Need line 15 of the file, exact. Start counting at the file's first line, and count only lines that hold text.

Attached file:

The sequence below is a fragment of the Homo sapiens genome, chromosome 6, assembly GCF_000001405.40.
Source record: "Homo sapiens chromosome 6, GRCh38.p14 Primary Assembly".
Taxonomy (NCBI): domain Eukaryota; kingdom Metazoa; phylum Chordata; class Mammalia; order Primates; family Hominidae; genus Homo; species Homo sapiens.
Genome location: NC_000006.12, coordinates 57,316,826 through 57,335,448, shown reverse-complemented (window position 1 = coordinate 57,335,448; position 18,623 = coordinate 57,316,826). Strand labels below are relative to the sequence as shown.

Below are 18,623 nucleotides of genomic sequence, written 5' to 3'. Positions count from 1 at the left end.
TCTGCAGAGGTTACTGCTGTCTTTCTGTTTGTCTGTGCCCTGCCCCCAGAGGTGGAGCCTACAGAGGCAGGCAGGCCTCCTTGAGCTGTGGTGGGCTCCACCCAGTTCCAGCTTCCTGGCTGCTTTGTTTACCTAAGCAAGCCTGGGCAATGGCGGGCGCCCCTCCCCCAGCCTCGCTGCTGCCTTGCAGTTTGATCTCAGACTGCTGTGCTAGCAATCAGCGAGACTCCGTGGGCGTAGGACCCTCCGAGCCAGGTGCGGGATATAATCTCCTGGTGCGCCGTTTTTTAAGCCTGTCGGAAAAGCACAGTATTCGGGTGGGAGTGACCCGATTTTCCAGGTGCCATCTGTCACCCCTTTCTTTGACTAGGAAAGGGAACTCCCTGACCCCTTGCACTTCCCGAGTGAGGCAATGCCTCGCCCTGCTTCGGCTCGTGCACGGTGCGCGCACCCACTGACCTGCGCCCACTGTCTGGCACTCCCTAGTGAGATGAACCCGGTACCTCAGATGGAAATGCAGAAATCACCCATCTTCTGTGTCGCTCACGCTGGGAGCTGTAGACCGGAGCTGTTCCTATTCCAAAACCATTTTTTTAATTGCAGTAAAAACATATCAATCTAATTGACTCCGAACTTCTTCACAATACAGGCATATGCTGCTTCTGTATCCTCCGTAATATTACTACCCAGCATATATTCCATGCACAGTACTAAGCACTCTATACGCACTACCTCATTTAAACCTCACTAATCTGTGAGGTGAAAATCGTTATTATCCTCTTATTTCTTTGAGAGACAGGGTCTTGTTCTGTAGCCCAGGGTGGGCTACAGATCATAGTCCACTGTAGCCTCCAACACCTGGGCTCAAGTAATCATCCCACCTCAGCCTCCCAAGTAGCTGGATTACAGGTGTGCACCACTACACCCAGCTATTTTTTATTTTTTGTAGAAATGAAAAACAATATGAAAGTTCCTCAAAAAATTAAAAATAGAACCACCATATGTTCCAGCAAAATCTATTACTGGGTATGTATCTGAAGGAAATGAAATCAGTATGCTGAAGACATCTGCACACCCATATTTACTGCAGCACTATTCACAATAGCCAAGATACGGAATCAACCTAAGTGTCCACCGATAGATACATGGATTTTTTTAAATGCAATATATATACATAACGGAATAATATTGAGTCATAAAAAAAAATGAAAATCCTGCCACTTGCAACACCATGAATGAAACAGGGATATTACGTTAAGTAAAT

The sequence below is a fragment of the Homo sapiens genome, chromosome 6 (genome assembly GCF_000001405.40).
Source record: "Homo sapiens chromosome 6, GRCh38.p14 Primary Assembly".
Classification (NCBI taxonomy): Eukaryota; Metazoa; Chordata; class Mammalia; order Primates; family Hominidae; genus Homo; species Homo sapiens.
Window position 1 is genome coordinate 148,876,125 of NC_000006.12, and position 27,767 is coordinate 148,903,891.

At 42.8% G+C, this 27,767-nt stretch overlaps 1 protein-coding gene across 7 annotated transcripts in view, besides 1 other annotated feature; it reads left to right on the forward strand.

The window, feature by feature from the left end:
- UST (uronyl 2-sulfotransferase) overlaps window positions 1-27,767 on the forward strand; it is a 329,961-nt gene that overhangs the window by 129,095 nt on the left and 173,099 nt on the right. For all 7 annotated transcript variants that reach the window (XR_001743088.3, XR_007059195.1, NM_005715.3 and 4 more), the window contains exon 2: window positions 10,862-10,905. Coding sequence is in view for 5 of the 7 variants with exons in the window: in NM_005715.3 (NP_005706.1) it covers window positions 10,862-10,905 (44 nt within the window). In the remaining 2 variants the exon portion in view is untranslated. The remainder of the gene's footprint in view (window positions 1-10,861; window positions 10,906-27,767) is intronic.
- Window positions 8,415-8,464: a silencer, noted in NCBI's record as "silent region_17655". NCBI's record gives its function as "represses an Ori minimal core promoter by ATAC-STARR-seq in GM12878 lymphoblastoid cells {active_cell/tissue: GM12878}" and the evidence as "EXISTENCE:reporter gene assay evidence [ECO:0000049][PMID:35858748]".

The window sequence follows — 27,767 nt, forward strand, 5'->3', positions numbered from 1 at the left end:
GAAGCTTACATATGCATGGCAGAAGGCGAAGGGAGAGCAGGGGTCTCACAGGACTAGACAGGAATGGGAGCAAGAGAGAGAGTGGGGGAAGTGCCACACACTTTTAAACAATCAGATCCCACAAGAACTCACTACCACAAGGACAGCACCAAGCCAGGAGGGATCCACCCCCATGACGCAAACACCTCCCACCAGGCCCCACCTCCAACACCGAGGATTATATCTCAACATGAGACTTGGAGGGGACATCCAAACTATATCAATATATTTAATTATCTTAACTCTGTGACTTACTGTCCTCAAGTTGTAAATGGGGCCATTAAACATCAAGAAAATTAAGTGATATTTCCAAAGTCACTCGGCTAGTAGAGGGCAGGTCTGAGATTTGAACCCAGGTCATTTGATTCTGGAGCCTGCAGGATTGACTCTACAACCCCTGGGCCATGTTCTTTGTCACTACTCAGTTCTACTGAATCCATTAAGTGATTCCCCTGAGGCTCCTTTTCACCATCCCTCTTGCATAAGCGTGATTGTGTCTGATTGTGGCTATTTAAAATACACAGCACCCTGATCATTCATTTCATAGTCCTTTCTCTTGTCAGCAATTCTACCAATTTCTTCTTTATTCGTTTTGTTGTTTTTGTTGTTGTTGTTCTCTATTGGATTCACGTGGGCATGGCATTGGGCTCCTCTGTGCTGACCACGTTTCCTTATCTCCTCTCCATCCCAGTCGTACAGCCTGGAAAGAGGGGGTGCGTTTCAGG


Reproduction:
The window sequence follows — 27,767 nt, forward strand, 5'->3', positions numbered from 1 at the left end: